After organizational goals are set, the manager’s focus shifts to navigate the organization so that those goals will be properly met. Defining this functions as “the process of delegating and coordinating tasks and resources to achieve objectives,” (2009, p. 166) Lussier names four types of resources to be allocated by managers: human, physical, financial and information. All work processes should be arranged and structured according to the use and availability of these resources.

The manager will organize work by deriving specific instructions from the principles, which were defined in the plans. For example, if plans determine that three workers are needed at all time during high season, the manager will prepare schedules for shifts and make sure that all shifts are manned. Similarly, short-term plans and instructions for all the aspect of the business are included in this step.

Working with people poses a unique challenge for managers. As a leader, the manager is required to consider the needs, wants, behaviors, attitudes and perceptions of the workforce, and to behave in a manner that drives people to put their efforts in the best possible manner. Motivating employees is a key skill, which calls for research, training and continuous improvement.

Most of the workforce of a small ice-cream business is composed of low-skilled employees, whose career prospects and compensation are rather limited. Their motivators can be linked to the sense of enjoyment at work and personality needs such as the need to feel liked by the organization and important for it (Daft, 2008). Failure to build healthy relationship with the workforce may significantly reduce organizational performance, especially in a service business such as ice-cream shops.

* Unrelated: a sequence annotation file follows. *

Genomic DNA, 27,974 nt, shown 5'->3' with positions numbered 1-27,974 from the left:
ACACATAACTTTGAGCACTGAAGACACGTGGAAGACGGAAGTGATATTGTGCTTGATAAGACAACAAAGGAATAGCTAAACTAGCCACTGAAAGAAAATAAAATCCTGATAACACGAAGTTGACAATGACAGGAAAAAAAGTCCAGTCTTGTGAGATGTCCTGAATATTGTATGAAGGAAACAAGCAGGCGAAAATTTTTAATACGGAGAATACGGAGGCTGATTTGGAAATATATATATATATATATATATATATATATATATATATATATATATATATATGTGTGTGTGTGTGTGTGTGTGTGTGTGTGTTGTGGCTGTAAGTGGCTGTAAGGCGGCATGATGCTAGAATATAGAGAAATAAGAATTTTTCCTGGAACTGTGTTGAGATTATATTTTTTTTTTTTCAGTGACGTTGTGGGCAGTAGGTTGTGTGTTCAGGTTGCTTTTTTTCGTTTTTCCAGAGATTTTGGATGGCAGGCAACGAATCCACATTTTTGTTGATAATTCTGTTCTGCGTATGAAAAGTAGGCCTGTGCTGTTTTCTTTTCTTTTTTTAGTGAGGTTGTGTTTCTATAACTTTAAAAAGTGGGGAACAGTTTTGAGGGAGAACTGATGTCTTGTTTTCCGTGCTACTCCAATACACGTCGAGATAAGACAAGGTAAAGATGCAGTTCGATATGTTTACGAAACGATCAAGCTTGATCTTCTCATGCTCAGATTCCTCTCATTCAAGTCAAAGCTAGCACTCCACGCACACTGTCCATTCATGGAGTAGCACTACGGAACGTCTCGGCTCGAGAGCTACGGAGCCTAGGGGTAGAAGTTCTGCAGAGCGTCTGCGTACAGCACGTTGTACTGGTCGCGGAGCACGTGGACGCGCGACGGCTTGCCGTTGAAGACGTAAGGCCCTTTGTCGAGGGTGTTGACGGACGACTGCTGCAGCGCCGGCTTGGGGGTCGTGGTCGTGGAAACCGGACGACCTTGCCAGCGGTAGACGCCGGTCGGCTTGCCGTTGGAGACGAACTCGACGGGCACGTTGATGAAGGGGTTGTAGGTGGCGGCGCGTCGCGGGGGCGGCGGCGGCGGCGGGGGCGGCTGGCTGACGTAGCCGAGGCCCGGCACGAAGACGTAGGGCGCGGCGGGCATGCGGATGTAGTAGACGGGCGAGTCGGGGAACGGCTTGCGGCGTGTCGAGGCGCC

Finally, controlling is the process of inclining performance with standards (Barnett, n.d.). As mentioned earlier, when plans include goals and objectives, they can and should serve as a benchmark for managers’ control. In addition, the results of the controlling function can also serve as a source of reference for future planning.

The ice-cream business’s manager should first set the objectives and the methods, which the controlling process aims to serve. Then, performance standards such as income, customers’ satisfaction and product quality will be monitored with the applicable means. Finally, the manager should draw conclusions and correct work according to the results, which may indicate the manager’s own performance as well and suggest improvements to the performance of the other three functions.

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Works Cited
Barnett, T. (n.d.). Management Functions. Retrieved September 3, 2009 from <>
Daft, R. L. (2008). New era of management (2nd ed.). Mason, OH: Thomson Higher Education. Retrieved October 3, 2009 from <>
Lussier, R. N. (2009). Management fundamentals: Concepts, applications, skill development (4th ed.). Mason, OH: South-Western. Retrieved October 3, 2009 from <>